this is strange. coming into this trip, there were certain things i was sure of, not just facts and information and bits of myself and my identity and truths. one thing i was sure of was my desire to be a pediatric nurse in the nicu or picu. since elementary or middle school, i have seen the trajectory of my dream career follow a logical arc. but this trip has thrown that arc a curveball. in the past, i’ve wanted to be an elementary school teacher, a science teacher, a physical therapist, a child psychologist. quite recently, i came across the hillel fellowships which are open to recent college graduates, and while they intrigued me a butt ton, i brushed them off because i figured they didn’t fit into my plan of nursing. but after this trip, i am seriously considering these fellowships and shifting my trajectory to the jewish non-profit world. i’ve always wanted to work with children, so now i need to research how i can potentially incorporate children and the jewish non-profit world. i’ve been hit with the jewish bug hard. WHO AM I.


notes after visit to rawabi:

* felt completely safe, no sense of danger

* strange and most foreign element was having to take off necklace, ring, and bracelet as markers of jewish identity

* I come from a country of religious freedom as a person where jew/jewish/judaism is at the core of my identity. I’ve never had to hide or be ashamed of that element of my identity. Beyond just knowing I was in the West Bank, which was jarring enough as it was just because of the land, but then I have additional psychological implications for identity. i do not feel traumatized or scarred from having visited the area. i am intrigued, i want to know more, read more, learn more. i am a sponge waiting to soak up information and perspectives.

* presented with perspectives i had never been in contact with or sought out myself as an american jew growing up in new york city.


having been home for a week:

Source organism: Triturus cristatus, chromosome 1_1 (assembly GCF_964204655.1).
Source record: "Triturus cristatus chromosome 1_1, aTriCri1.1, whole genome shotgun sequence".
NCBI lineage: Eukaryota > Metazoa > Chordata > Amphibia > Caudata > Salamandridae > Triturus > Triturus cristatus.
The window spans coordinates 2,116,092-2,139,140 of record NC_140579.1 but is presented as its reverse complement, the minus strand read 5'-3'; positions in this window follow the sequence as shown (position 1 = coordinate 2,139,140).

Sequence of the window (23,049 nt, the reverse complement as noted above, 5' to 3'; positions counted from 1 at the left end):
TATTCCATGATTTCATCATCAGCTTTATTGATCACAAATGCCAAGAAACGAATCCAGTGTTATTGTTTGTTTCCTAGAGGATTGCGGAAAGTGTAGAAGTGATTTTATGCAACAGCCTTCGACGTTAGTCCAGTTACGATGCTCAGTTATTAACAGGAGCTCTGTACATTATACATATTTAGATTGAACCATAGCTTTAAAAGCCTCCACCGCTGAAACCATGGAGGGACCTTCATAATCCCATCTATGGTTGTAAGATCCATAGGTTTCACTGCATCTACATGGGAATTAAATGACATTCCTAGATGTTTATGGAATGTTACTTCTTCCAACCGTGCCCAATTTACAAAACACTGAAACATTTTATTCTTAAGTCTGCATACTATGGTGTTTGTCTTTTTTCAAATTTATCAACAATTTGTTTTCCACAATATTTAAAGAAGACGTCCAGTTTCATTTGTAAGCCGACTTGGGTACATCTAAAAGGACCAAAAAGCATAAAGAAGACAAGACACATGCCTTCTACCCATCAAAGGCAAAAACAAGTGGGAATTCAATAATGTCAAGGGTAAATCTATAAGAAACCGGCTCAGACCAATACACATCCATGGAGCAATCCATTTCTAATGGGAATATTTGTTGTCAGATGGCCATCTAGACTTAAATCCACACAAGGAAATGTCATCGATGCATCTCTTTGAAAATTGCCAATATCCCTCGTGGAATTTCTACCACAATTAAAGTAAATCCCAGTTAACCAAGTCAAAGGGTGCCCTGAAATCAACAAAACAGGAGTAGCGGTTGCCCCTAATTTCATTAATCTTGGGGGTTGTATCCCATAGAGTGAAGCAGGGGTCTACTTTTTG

people keep asking me what the best part of the trip was, and my answer is always the same. to ask me to choose one thing is too difficult, for i have two answers that are equally as important, that together signify my experience on the trip, but apart cannot represent the trip for me. educationally, the most important part was going to sites i would never or probably not have gone to had i not been on this trip. similarly, i was presented with images and messages and perspectives that i had never encountered or been presented with, forcing me to question and thus solidify my opinions. On the other hand, of that which i cannot ignore, the other amazing thing about this trip was the people. Hours before arriving at newark to head to israel, I was on the phone with one of my best friends complaining that i didn’t have one of my people on this trip. i had students i knew and was familiar with, but i didn’t have anyone from my tribe. My friend told me that perhaps that was a good thing, that it would force me to make those connections and force me not to rely on a good friend as a safety net and barrier to meeting new people. I begrudgingly told her that she was right, but i don’t think she realizes the extent to which she was right. Some of the people i met on this trip are my people, are my tribe. With two other girls in particular, we regularly kept questioning how we could’ve only met one week ago and that we’d have separation anxiety when the trip was over. While i am immensely grateful for the experiences i had in israel encountering new voices and perspectives, i am grateful beyond words and proper understanding of how much these girls have affected my life and their places in my story. I could have anticipated  the educational arc of this trip, but i could not even begin to predict how meaningful and important the friendships i made on this trip are. these are ones that will continue on once the excitement of the trip fizzles. These girls are more important than the memories. It’s the people you meet along the way.